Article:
21. ^ 2003 Georgia Diabetes Report., Provided by the Georgia Diabetes Advisory Council
  22. ^ a b Georgia Minority Health & Health Disparities Report: Diversity http://web.msm.edu/ncpc/Publications/GA_minority_health_disparities_DIABETES.pdf[permanent dead link]
  23. ^ Georgia Epidemiology Report. Volume 24 number 3, Provided by the Georgia Department of Human Resources
  24. ^ Georgia Minority Health & Health Disparities Report The Melting Pot, Provided by the National Center for Primary Care at Morehouse School of Medicine, 2004
  25. ^ Diabetes Health Resources. Provided by the Center for Disease Control
  26. ^ Rees, Martha W. 2001. How Many Are There? Ethnographic Estimates of Mexican Women in Atlanta, Georgia. Latino Workers in the Contemporary South. Proceedings of the Southern Anthropological Society. Arthur D. Murphy, Colleen Blanchard and Jennifer A. Hill, eds. Athens, Georgia: University of Georgia Press. Pp. 36–43.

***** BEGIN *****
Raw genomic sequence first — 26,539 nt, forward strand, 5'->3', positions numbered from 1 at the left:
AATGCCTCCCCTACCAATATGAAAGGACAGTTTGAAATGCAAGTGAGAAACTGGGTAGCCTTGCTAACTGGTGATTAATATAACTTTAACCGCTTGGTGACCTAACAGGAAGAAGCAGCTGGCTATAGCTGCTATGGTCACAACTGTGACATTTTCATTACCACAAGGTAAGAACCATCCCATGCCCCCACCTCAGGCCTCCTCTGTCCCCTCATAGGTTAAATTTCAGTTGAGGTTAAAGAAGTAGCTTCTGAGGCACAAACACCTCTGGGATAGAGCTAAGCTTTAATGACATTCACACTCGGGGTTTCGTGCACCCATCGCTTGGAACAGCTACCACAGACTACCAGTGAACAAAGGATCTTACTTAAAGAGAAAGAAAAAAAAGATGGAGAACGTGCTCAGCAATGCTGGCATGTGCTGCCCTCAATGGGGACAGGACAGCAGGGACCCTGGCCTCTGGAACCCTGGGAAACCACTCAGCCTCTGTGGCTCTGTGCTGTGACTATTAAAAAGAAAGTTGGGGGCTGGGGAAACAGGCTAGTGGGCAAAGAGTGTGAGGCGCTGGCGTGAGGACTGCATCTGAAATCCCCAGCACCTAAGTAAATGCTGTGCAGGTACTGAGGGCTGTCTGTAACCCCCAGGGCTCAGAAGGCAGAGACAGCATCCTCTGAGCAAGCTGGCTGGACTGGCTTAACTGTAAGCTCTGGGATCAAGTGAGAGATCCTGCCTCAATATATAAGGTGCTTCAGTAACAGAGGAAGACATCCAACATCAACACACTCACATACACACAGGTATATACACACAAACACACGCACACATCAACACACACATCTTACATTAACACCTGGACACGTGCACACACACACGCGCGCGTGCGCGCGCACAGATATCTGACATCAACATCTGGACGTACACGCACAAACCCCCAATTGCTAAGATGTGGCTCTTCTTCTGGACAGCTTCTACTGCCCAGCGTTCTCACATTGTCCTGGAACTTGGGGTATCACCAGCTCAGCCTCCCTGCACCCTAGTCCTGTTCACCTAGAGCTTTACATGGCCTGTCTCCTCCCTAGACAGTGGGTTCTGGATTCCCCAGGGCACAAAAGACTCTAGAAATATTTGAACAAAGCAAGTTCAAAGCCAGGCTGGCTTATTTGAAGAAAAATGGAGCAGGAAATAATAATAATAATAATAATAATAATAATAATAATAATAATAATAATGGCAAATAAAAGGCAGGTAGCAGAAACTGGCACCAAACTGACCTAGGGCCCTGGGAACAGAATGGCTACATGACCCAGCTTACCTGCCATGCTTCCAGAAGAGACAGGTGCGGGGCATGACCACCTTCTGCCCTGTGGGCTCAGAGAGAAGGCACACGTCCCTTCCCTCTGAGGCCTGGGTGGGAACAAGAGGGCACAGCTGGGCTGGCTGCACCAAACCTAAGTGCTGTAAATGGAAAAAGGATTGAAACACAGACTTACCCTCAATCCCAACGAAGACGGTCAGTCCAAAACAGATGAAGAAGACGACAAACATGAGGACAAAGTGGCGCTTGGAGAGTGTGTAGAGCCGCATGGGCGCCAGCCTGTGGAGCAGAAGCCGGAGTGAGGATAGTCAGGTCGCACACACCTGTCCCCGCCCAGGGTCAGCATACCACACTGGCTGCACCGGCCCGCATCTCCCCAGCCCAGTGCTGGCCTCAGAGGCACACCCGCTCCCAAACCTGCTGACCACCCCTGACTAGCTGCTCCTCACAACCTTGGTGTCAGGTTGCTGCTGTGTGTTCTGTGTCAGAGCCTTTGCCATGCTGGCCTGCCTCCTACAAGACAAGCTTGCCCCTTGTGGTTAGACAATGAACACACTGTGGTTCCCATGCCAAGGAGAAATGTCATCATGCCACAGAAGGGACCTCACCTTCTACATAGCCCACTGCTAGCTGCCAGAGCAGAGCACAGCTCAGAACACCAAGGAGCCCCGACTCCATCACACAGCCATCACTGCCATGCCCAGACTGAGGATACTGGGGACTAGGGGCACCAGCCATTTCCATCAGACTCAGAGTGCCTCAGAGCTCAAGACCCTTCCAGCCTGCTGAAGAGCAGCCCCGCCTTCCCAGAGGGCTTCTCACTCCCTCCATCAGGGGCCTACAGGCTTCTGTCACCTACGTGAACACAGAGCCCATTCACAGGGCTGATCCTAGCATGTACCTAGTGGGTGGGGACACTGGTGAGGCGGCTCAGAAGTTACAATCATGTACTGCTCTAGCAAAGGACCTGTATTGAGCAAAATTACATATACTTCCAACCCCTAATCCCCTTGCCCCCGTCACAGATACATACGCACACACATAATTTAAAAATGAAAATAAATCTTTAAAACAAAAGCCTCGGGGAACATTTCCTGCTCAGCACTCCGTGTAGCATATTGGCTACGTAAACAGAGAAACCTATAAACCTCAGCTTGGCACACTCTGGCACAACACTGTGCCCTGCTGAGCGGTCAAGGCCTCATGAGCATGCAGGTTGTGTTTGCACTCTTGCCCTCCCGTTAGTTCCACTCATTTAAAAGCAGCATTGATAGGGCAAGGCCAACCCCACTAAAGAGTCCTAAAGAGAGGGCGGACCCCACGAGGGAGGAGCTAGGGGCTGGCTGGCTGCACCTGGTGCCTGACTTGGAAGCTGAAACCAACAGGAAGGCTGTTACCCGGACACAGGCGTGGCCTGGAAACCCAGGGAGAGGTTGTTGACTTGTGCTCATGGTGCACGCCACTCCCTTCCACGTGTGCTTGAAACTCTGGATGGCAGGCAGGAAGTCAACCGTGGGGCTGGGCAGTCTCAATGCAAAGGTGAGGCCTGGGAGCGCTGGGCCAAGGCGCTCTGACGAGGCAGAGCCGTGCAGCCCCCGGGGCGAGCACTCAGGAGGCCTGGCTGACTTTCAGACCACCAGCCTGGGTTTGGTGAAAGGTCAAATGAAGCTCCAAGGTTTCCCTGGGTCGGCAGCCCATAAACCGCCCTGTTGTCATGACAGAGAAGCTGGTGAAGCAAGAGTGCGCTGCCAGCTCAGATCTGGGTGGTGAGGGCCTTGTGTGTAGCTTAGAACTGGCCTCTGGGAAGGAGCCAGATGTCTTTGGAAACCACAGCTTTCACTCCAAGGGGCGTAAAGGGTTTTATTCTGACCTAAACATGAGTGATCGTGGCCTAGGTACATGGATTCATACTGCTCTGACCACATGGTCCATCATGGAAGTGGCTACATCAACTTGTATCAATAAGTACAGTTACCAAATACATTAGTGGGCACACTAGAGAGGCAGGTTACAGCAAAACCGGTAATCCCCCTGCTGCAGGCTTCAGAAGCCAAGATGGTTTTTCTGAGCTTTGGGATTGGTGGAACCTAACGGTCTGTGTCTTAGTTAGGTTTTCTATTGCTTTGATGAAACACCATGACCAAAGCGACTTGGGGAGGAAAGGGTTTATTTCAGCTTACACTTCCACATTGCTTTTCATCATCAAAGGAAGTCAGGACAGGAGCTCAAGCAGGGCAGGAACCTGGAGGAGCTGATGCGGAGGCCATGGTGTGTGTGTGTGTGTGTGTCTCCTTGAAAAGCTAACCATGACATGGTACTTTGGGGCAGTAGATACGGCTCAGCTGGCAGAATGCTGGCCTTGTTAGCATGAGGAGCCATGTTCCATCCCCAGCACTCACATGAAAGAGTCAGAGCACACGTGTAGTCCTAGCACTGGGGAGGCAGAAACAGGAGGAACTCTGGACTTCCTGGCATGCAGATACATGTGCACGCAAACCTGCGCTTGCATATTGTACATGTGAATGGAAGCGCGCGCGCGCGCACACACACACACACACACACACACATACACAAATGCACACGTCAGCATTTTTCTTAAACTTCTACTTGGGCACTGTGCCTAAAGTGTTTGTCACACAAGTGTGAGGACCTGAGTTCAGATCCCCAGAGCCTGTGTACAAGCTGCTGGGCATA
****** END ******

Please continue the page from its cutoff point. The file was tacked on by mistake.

27. ^ Rees, Martha W., T. Danyael Miller and Mariposa Arillo 1998. Atlanta Latinas. Presented at the Center for Latin American and Hispanic Studies, 1997-1998 Lecture Series: Gender, Culture and *Politics in Latin America. Women and NAFTA. 14 May 1998.
  28. ^ "Hispanic Migration to the Metro Atlanta Area," http://www.law-articles.org/hispanic-immigration-to-the-metro-atlanta-area Archived 2012-05-29 at the Wayback Machine
  29. ^ "Why Atlanta Is The Hottest Hispanic Market". www.mediapost.com.
  30. ^ Nettles, Jennifer. 1997. Desde muy lejos: un estudio de la vida de un mujer imigrante, mexicana. Senior Research Paper, Agnes Scott College.

External links[edit]